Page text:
Thursday Wrap: Grading without a curve

Posted February 5, 2015

— The state issued its first letter grades for public schools statewide, and although most received C or above, the 30 percent that received a D or F were primarily in low-income areas.

Some lawmakers want to change the formula created for the system, which emphasizes test scores and not how much improvement students show throughout the year. Others say the grades show the impact of education cuts in recent years.

Following Gov. Pat McCrory's State of the State address on Wednesday, questions swirled over his statement that 40 percent of workers compensation claims filed by state employees are fraudulent. His office hasn't provided evidence to back up the claim, and the State Employees Association of North Carolina called the allegation absurd.

McCrory also pushed for more economic development incentives in his speech, and Golden LEAF quickly ponied up $50 million to help North Carolina attract a car manufacturer.

In other news, the House gave tentative approval to a proposed constitutional amendment that would limit the power of government to seize private property through eminent domain.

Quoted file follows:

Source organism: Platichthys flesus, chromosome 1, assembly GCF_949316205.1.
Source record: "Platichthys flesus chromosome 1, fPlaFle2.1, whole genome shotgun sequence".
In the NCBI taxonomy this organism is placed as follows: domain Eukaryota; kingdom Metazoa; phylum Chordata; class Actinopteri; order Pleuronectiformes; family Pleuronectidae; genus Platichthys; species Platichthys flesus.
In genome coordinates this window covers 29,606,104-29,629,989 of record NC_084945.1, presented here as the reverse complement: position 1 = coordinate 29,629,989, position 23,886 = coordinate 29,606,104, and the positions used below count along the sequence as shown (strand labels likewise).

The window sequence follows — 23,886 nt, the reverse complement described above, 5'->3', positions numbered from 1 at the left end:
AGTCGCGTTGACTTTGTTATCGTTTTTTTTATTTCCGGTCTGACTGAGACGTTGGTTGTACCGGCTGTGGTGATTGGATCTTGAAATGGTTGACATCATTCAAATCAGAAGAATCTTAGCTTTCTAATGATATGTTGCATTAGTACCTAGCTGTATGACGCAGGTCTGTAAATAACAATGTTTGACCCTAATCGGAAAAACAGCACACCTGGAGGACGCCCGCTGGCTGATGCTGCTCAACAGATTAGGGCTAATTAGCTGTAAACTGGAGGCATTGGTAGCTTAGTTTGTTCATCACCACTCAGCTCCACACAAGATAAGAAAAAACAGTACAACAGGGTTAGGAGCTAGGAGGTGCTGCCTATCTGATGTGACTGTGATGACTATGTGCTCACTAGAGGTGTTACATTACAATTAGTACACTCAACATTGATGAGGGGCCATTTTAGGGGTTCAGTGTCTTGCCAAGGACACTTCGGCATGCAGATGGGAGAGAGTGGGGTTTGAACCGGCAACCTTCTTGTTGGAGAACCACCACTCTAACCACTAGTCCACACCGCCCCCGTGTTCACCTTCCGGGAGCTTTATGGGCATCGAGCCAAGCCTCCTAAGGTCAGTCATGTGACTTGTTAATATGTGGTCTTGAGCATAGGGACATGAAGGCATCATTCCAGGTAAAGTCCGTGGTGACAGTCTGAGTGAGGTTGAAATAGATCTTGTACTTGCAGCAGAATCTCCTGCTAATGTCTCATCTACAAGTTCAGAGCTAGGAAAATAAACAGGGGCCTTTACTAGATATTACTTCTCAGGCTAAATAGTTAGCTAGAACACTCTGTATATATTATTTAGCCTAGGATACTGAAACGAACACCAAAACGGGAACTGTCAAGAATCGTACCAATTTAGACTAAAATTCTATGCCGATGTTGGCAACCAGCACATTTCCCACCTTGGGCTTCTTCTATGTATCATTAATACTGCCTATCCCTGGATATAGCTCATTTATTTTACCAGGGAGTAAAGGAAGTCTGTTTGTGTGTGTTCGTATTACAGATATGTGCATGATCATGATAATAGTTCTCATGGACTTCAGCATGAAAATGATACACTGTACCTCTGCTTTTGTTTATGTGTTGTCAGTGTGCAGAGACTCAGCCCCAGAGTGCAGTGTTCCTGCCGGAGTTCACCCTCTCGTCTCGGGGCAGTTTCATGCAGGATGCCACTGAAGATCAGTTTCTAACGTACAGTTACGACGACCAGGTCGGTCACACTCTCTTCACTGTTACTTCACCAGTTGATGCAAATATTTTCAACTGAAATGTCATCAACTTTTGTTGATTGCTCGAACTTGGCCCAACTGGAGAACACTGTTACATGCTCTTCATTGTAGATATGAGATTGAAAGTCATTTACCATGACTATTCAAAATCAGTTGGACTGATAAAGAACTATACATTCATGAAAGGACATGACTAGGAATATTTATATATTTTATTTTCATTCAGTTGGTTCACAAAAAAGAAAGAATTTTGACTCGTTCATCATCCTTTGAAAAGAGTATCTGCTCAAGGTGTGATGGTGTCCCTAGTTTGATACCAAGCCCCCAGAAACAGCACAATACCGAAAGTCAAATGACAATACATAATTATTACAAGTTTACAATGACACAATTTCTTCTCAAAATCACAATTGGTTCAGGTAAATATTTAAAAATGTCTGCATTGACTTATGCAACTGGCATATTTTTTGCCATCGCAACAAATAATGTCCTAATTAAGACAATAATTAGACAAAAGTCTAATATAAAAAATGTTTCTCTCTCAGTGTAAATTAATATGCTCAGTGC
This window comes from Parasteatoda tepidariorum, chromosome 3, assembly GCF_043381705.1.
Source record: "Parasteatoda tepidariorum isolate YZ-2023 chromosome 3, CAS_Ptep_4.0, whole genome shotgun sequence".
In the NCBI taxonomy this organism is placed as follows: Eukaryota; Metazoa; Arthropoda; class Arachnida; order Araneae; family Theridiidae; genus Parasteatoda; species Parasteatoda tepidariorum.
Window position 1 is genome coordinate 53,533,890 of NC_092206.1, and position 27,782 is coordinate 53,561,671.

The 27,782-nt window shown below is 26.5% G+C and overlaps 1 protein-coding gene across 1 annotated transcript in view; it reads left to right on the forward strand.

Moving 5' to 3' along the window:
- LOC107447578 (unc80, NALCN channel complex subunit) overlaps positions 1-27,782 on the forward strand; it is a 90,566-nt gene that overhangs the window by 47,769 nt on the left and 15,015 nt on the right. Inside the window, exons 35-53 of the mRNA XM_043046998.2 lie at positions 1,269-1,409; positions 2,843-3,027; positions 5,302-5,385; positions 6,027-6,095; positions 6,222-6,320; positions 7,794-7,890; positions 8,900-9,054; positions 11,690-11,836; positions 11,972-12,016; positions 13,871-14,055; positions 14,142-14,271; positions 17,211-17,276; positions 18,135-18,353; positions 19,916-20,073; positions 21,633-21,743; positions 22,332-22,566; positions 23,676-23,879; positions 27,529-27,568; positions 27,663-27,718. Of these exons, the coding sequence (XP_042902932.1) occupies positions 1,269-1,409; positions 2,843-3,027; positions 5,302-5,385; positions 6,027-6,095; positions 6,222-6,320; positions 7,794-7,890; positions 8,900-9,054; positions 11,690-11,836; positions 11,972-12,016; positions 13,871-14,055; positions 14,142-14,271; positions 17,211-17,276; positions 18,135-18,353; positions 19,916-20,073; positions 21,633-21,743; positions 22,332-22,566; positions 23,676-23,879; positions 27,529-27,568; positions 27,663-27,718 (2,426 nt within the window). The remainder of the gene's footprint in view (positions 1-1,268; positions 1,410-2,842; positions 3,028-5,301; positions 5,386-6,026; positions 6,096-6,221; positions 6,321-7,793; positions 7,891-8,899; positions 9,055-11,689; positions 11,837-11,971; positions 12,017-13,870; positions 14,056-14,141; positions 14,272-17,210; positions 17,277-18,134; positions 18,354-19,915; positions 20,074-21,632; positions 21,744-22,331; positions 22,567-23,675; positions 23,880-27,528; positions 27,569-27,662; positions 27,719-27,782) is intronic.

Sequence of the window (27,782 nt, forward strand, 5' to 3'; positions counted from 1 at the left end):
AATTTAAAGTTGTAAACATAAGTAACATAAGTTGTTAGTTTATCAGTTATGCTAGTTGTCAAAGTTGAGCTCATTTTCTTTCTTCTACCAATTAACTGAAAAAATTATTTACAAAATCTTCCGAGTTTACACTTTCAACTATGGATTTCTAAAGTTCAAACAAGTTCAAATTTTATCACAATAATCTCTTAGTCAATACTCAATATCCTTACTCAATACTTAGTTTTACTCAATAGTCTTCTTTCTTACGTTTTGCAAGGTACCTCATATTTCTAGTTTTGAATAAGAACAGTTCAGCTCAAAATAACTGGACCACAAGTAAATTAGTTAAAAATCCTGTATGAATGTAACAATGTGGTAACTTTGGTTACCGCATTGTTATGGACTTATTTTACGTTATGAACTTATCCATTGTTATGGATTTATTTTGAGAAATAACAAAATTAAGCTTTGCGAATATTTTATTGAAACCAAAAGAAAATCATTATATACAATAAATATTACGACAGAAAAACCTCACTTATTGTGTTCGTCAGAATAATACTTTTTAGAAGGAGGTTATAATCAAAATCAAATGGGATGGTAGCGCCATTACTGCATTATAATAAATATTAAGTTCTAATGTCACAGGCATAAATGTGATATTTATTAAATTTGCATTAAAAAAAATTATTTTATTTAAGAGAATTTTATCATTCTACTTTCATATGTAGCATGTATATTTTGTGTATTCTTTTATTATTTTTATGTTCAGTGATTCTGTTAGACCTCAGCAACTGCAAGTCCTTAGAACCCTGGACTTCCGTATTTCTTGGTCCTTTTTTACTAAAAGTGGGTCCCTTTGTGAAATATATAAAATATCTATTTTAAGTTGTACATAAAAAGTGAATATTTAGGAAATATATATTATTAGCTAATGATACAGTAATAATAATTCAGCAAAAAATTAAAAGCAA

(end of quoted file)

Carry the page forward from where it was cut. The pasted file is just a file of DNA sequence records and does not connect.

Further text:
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  • Dolly Butler Feb 6, 2015
    user avatar

    JUST THE FACTS MAM obviously never went to public school. Maybe he could volunteer his time by reading or tutoring in the public schools in Durham to experience how wonderful they are and then speak out more truthfully.

  • Java Feb 6, 2015

    Yeah...except for the fact that private schools can accept only the students they want. If someone wants to send their kids to private schools, they can. But the NC constitution says that the state has to provide an education for all of it's citizens, so...public schools.

    For what it's worth, people are teaching the children, not the "government".

  • Bob Smith Feb 6, 2015
    user avatar

    I think it is a great idea grading schools A to F! Most people can relate to this, unlike whatever system was used before to probably cover up poorly run schools. And I believe we need more private-run schools, and I would not be against getting the government out of running our schools period. I believe private run schools would be more creative, and have children more ready to compete in tomorrows world. Government run schools do not know as well how to motivate some bright children so they do not drop out, or as well how to motivate children to do their best.